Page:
Salman Rushdie: Art Belongs to ‘The Essence of Our Humanity’

Knife: Meditations After an Attempted Murder accounts for the author’s miraculous physical survival and how he treated his mental scars

‘However much I wanted to focus on fiction, something immense and nonfictional had happened to me,’ writes Salman Rushdie in this autobiographical book. ‘To write would be my way of owning what had happened.’ What happened was that, on 12 August 2022, in Chautauqua, New York, just before he was due to give a talk about the importance of protecting writers from harm, the author was stabbed multiple times in the neck, chest and eye. Knife is his account of his miraculous physical survival and how he treated his mental scars.

The first part of that, the healing of the body, is primarily a tale of the triumph of love over hate. Aided by his family and friends, and the skill of the medical team who treated him, the author recovers. His eye, however, was not salvageable. If the first part is shocking and a little sickly sweet, the second, focusing on the healing of the mind, is more narratively complex and fascinating. In it, his would-be assassin (referred to only as the ‘A’) is subjected to an imagined interrogation by Rushdie about what motivated him to commit his crime, as if this book were a means of entombing the ‘A’ in some sort of literary Guantanamo. Rushdie visits his attacker’s real jail towards the end of the book, but by then he’s more interested in the building than the assailant – proof, he suggests, of a successful rehabilitation.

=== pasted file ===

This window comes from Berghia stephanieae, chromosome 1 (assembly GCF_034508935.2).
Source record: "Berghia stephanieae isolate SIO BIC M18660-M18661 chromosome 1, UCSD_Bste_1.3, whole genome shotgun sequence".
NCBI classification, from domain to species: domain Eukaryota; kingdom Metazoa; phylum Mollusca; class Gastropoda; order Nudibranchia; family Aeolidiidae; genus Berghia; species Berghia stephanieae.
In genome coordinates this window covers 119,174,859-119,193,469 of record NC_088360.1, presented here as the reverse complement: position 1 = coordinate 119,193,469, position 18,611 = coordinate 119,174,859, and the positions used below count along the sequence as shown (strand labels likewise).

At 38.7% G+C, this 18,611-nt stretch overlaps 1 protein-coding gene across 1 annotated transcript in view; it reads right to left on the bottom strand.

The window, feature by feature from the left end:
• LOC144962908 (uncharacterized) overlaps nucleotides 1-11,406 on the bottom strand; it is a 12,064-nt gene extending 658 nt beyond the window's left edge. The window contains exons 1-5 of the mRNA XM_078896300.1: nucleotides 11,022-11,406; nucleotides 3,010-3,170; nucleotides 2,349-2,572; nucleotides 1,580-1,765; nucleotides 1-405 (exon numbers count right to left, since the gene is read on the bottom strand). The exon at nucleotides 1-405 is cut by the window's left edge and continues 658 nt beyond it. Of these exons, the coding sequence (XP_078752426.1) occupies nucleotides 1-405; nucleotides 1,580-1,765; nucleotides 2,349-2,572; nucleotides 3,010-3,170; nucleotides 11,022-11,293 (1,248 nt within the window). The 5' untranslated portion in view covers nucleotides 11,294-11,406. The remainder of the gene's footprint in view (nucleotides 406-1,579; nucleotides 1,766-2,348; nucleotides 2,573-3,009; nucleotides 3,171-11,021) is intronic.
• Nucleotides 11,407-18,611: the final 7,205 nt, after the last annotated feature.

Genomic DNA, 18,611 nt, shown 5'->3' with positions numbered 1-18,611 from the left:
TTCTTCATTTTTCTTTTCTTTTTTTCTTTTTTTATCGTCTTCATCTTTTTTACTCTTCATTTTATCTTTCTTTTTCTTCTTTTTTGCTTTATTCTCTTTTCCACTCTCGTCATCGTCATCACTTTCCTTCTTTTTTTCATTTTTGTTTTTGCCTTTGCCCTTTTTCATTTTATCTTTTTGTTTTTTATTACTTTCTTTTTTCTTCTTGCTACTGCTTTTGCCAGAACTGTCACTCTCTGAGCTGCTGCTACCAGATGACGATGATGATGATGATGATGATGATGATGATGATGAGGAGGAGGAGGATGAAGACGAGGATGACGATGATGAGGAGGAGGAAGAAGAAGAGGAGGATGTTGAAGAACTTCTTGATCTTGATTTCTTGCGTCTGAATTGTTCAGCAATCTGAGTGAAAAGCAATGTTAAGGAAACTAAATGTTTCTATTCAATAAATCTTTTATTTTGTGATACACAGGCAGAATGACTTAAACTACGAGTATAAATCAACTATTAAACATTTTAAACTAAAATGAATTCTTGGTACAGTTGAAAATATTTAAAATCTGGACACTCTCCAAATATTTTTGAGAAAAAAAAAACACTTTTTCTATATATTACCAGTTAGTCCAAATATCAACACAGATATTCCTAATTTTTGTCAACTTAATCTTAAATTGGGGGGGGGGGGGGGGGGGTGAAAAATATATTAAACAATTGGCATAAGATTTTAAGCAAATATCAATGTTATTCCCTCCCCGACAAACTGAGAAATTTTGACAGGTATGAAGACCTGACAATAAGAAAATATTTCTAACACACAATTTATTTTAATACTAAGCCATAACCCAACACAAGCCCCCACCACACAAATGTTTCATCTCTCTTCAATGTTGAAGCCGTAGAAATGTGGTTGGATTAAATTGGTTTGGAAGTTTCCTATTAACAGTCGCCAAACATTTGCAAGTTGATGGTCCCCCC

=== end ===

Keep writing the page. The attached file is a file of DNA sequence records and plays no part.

Along the way, Rushdie gets to elaborate some of the themes in the speech he never made, delivering a paean to the power of art and the vital importance of freedom for those who make it. He cites the examples of writers who suffered violent attacks such as Naguib Mahfouz and Samuel Beckett, and those more generally threatened by ‘cultural terrorism’. At other times, though, it reads like a list of Rushdie’s famous literary friends (among them Martin Amis and Paul Auster, both of whom died as Rushdie recovered), and there’s a sense throughout that it’s Rushdie’s ego that’s recovering alongside his physical frame. Nevertheless, this remains an extraordinary tale of physical endurance and an inspiring defence of art as belonging to ‘the essence of our humanity’. ‘The powerful may own the present,’ Rushdie reflects, ‘but writers own the future’, because art defines the narrative within which the powerful do or do not endure.

Knife: Meditations After an Attempted Murder by Salman Rushdie. Jonathan Cape, £20 (hardcover)

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